statues in the Metropolitan Museum of Art in New York CityAt the heart of New York City is a vast history of culture and art movements.

At our fingertips, are an abundance of cultural centers, including museums and historic buildings.

While many may view iconic images, like the Empire State building or Time Square as merely a tourist attraction, such sites often have historic relevance that are important and interesting in understanding New York.

Everyday, there are different new art installments are being put up around the city, like Madison Square Park and at the Chelsea Highline. For the elderly, these cultural installments are a great way to be involved in the city they live in while enjoying an activity that is great for all levels of mobility.

It doesn’t matter where you live, because across the five boroughs are a copious amount of art installments that can be found at local community centers, parks, and other places. Formal and informal, art is everywhere in the city making it accessible to viewers of all ages.

Not only are such art installments a great hobby for seniors, but learning about art and culture are also intellectual activities that can keep you or your aging loved one active to a ripe old age. Reading books on the establishment of New York to the way in which Greenwich Village housed the Beatnik movement are great ways to pass time, and make you more familiar with the city you live in.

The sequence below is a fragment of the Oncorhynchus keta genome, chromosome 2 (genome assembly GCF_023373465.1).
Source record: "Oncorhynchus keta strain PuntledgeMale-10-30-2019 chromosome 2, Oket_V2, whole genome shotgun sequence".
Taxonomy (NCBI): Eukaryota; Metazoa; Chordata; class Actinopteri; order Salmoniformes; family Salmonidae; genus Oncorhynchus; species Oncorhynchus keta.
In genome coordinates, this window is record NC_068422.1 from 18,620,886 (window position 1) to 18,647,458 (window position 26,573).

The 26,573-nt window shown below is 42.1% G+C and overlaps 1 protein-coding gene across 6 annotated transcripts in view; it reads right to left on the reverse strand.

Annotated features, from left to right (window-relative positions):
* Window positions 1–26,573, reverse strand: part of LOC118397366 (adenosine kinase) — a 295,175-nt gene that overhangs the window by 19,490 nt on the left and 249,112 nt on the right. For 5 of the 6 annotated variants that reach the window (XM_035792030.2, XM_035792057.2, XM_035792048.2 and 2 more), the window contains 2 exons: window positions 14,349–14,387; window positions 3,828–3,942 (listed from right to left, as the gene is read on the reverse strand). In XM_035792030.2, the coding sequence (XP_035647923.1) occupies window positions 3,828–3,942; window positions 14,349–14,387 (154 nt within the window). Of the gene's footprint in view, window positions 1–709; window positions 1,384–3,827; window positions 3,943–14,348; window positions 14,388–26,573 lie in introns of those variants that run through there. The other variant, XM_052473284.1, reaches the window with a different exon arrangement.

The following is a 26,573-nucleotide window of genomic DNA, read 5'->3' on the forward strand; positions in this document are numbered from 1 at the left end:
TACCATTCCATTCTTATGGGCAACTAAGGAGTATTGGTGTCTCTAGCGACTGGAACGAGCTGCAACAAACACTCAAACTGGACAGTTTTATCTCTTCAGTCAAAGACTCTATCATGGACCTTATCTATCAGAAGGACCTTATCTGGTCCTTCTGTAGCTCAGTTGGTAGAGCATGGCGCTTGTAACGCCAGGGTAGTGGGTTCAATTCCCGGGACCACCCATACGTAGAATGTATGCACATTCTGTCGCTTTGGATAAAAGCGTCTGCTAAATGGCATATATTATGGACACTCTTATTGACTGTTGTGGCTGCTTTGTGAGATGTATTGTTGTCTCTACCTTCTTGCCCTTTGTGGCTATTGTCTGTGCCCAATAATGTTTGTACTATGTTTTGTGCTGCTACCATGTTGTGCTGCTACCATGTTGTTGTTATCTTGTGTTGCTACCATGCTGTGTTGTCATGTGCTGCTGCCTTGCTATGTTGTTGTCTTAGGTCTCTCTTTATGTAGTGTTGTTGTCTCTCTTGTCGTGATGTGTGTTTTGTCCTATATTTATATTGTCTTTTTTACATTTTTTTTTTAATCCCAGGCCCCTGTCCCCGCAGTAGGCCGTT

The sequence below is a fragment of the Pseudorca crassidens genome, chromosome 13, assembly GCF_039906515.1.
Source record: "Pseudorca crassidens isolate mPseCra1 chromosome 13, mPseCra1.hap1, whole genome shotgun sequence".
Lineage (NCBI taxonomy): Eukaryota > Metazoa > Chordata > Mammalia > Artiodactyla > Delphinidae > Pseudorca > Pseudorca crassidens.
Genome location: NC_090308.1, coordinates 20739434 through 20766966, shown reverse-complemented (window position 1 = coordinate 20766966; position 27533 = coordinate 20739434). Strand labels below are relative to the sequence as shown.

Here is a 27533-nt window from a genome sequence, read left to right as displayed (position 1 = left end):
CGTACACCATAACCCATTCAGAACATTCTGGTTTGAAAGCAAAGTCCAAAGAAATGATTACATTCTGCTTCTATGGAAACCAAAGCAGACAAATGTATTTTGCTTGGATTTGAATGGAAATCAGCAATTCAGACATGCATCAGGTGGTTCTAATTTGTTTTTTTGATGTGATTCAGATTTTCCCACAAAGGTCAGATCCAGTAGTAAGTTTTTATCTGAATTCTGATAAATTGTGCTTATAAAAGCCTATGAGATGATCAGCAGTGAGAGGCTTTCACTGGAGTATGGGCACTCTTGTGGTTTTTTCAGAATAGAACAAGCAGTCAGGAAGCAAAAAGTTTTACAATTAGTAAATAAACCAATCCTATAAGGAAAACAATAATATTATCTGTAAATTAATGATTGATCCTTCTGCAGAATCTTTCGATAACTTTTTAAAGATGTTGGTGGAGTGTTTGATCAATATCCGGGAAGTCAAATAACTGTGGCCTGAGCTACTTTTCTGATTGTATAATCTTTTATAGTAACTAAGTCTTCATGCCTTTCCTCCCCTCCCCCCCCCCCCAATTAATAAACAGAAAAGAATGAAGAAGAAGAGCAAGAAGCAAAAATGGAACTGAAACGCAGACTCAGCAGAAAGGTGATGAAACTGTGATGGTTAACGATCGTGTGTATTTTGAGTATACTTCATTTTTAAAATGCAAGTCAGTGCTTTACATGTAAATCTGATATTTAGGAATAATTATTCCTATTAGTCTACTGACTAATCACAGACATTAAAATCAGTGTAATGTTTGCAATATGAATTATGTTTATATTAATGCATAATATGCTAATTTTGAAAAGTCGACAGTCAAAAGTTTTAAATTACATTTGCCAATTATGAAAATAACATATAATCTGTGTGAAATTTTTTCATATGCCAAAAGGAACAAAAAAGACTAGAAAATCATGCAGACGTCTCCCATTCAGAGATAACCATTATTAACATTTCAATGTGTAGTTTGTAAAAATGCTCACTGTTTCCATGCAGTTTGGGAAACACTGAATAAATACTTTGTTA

In fact, interest in art and culture can potentially improve memory and cognitive function curbing diseases like dementia. The Alzheimer’s Association in New York has a program called Connect 2 Culture, which allows for Alzheimer’s patients to enjoy visits to some of New York’s most established art and culture centers. Some museums have even suggested that art and culture can be utilized as therapy for Alzheimer’s patients and their families.

By allowing for the elderly to connect with art and culture, correlations can be drawn encouraging healthy use of the memory and mind. Combined with music, such images or sounds can actually trigger memories in the brain better than simple recall.

Learning about art and culture is not only a way to utilized the brain and increase cognitive function, but also to encourage the elderly to get involved and still remain active. It is easy to fall into a decline in mental use, but by learning about art and culture, seniors can sharpen their critical thinking skills and learn about something new.

Art and culture permeate our daily lives, so why shouldn’t seniors incorporate it into theirs. While they may feel disconnected from the modern age, by learning about modern art and culture, understanding today’s generation of people can be easy and fun.

An interest in art and culture is a great excuse to make a trip to museums, festivals, and other installments a great way to spend time outdoors with those that you love.

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